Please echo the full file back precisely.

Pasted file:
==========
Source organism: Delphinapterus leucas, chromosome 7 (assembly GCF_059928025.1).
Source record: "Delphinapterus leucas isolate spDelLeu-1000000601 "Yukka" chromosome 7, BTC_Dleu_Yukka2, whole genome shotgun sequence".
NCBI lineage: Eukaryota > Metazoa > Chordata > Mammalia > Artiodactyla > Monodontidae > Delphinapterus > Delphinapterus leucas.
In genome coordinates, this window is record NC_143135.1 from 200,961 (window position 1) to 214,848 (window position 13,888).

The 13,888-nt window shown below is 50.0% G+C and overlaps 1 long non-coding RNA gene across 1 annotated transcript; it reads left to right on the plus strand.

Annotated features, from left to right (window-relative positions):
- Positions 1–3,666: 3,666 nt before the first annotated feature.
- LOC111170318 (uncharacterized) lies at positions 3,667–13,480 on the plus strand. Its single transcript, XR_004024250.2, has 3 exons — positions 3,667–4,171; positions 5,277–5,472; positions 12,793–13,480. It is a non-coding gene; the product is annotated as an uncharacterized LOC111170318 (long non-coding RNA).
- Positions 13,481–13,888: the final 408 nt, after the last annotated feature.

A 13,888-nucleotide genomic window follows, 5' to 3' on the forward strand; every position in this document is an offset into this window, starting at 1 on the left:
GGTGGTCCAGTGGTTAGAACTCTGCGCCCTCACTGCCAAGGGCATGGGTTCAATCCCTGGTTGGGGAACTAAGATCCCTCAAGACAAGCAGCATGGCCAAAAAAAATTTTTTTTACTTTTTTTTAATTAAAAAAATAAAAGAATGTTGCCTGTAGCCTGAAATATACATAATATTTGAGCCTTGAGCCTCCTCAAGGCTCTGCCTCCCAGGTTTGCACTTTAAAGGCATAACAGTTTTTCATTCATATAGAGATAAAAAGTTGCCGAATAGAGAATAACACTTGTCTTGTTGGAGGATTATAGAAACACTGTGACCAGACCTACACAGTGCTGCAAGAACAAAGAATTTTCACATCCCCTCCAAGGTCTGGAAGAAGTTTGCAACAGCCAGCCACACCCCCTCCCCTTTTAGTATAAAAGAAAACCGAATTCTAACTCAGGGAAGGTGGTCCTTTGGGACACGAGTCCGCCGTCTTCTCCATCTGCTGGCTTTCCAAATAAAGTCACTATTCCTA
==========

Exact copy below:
Source organism: Delphinapterus leucas, chromosome 7 (assembly GCF_059928025.1).
Source record: "Delphinapterus leucas isolate spDelLeu-1000000601 "Yukka" chromosome 7, BTC_Dleu_Yukka2, whole genome shotgun sequence".
NCBI lineage: Eukaryota > Metazoa > Chordata > Mammalia > Artiodactyla > Monodontidae > Delphinapterus > Delphinapterus leucas.
In genome coordinates, this window is record NC_143135.1 from 200,961 (window position 1) to 214,848 (window position 13,888).

The 13,888-nt window shown below is 50.0% G+C and overlaps 1 long non-coding RNA gene across 1 annotated transcript; it reads left to right on the plus strand.

Annotated features, from left to right (window-relative positions):
- Positions 1–3,666: 3,666 nt before the first annotated feature.
- LOC111170318 (uncharacterized) lies at positions 3,667–13,480 on the plus strand. Its single transcript, XR_004024250.2, has 3 exons — positions 3,667–4,171; positions 5,277–5,472; positions 12,793–13,480. It is a non-coding gene; the product is annotated as an uncharacterized LOC111170318 (long non-coding RNA).
- Positions 13,481–13,888: the final 408 nt, after the last annotated feature.

A 13,888-nucleotide genomic window follows, 5' to 3' on the forward strand; every position in this document is an offset into this window, starting at 1 on the left:
GGTGGTCCAGTGGTTAGAACTCTGCGCCCTCACTGCCAAGGGCATGGGTTCAATCCCTGGTTGGGGAACTAAGATCCCTCAAGACAAGCAGCATGGCCAAAAAAAATTTTTTTTACTTTTTTTTAATTAAAAAAATAAAAGAATGTTGCCTGTAGCCTGAAATATACATAATATTTGAGCCTTGAGCCTCCTCAAGGCTCTGCCTCCCAGGTTTGCACTTTAAAGGCATAACAGTTTTTCATTCATATAGAGATAAAAAGTTGCCGAATAGAGAATAACACTTGTCTTGTTGGAGGATTATAGAAACACTGTGACCAGACCTACACAGTGCTGCAAGAACAAAGAATTTTCACATCCCCTCCAAGGTCTGGAAGAAGTTTGCAACAGCCAGCCACACCCCCTCCCCTTTTAGTATAAAAGAAAACCGAATTCTAACTCAGGGAAGGTGGTCCTTTGGGACACGAGTCCGCCGTCTTCTCCATCTGCTGGCTTTCCAAATAAAGTCACTATTCCTA